Coming Up Short

“With the fifth pick overall in the 2012 NBA draft, the Sacramento Kings select Thomas Robinson from Kansas University.”

I grimaced. I wasn’t sure about the pick.

I think he will be a good player. I just dont think he will be a player worth the fifth overall pick. The fifth pick should yield at least a borderline All Star. However, there isn’t a single undersized power forward on the NBA All-Star roster.

The draft experts called him the most NBA ready player due to his:

  • Nonstop motor
  • Rebounding
  • NBA body
  • Athleticism
  • Soft hands and quick feet (helping him finish around the rim)

I have watched a couple of Kansas games this year and I was impressed. He hustles and runs the floor. His motor also allows him to be a great rebounder. They say that rebounding translates on every level of basketball.

Thomas Robinson does have a great physique: big frame and long arms (7-3 wingspan). However, he barely stands 6-9. He has a long wingspan which makes up for his standing reach but an undersized big man is still never a good thing. There is a reason why height is considered so important.

He is also not an elite athlete. He is slightly more athletic than the average big man who is 6-9. People say that he measured the same vertical as Blake Griffin in the combines. But we all know that Blake Griffin and Thomas Robinson aren’t on the same level in terms of athleticism.

The biggest concern is that despite his lack of size and athleticism, Thomas Robinson plays like a true power forward. He dominated the college level because the other players were less athletic and smaller than the NBA players (the margin is wide). In the NBA where everyone is athletic, I see him as a below the rim player trying to play above the rim. He also doesn’t have the offensive repertoire to make up for his weaknesses (unlike, say, Jared Sullinger). He doesn’t have a solid post game and doesn’t have great dribble-drive skills.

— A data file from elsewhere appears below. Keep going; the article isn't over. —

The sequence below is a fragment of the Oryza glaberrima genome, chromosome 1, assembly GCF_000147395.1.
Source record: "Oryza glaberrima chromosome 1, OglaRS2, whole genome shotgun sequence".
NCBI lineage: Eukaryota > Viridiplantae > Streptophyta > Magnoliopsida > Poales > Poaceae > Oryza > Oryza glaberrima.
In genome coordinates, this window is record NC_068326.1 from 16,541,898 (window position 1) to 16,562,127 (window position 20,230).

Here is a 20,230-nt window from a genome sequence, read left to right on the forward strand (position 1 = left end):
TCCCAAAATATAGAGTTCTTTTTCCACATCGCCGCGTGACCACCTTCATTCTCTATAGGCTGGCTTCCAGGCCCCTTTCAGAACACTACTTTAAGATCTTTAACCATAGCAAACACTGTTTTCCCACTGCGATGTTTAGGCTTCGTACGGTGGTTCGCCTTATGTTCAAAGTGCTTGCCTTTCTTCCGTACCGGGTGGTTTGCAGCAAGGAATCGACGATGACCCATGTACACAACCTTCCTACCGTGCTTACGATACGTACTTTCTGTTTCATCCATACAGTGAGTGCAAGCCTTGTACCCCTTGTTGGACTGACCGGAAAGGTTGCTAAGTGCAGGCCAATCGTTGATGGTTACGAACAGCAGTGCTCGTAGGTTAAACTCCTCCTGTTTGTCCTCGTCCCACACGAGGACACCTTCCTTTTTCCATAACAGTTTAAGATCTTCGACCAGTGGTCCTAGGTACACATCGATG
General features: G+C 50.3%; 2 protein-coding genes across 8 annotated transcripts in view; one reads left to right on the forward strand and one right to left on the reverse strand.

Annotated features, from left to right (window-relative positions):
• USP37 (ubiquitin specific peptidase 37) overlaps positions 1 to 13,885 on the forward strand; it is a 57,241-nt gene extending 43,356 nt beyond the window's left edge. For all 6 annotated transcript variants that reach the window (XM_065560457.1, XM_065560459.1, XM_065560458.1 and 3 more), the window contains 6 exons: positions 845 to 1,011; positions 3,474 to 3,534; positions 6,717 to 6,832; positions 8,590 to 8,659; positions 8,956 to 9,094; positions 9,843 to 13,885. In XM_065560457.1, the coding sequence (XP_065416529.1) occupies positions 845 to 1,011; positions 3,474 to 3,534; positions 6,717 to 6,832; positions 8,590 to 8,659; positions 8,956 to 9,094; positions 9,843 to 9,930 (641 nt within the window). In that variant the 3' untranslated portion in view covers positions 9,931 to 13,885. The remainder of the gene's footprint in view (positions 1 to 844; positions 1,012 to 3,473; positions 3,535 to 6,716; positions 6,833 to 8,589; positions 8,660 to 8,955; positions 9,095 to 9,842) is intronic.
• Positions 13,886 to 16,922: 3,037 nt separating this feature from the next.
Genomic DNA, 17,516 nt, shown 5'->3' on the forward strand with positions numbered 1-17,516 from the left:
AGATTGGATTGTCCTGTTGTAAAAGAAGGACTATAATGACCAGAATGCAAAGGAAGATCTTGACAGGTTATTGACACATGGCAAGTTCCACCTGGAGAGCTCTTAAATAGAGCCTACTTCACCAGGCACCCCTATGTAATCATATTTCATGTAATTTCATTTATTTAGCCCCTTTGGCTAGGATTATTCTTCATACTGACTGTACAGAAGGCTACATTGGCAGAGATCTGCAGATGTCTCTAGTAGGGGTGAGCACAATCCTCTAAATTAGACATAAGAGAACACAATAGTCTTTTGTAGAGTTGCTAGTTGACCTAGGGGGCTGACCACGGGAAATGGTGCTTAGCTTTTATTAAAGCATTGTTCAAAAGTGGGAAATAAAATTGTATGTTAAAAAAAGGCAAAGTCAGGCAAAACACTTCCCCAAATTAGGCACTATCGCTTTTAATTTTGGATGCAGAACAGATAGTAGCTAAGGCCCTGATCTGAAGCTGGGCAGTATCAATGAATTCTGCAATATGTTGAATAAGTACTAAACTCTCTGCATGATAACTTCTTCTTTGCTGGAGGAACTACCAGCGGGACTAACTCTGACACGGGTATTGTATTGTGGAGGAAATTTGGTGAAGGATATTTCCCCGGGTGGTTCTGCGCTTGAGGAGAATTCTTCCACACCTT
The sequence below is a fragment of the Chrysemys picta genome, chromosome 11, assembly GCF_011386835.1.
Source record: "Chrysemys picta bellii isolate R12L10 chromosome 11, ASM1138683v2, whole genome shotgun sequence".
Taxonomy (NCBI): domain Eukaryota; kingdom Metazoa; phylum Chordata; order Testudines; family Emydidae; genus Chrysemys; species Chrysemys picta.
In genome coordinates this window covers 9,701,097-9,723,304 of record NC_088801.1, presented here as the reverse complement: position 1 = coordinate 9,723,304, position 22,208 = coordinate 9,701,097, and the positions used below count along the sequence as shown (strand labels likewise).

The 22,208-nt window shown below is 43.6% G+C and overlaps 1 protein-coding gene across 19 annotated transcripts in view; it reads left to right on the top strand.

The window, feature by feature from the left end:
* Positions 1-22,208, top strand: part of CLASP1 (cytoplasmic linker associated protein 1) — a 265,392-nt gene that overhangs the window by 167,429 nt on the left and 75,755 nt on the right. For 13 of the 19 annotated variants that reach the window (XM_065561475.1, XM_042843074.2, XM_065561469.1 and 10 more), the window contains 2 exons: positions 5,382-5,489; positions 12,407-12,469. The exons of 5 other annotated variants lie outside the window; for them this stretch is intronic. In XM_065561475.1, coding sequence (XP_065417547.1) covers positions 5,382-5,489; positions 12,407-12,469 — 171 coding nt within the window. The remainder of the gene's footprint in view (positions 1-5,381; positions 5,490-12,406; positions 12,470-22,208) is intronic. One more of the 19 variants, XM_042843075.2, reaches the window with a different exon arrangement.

Those issues were apparent during the summer league games. Thomas Robinson looked more like a small forward. Now, I understand that he might have been trying to show some versatility in his game; shying away from how he usually plays. But most of his shots still came from near the rim.  Yet, he only converted 34.4% of his shots. His soft hands and quick feet weren’t enough.  Many of his shots were blocked. When he wasn’t getting blocked, he was being bothered by the more athletic and longer defenders. He didn’t have the skill to put the ball on the floor and utilize his quickness (contributing to the 4.8 TO). How is he going to score on the likes of Kevin Garnett, Lamarcus Aldridge, and Tim Duncan if he has trouble scoring against borderline NBA players?

Summer League stats do not always translate to the season (i.e. Derrick Rose). However, the reasons he struggled are far different from those of Derrick Rose. They are fundamental problems that are hard to fix. You can fix a shot but you can’t grow 2 inches.

Rookie year projection (average per game):
8 points, 7 rebounds, 2 assists, .5 steals, .5 blocks, 1.5 TO, 47% FG, 75% FT.

NBA player comparison: Darrell Arthur


photo credit: Tom Ziller, Jonathan Santiago


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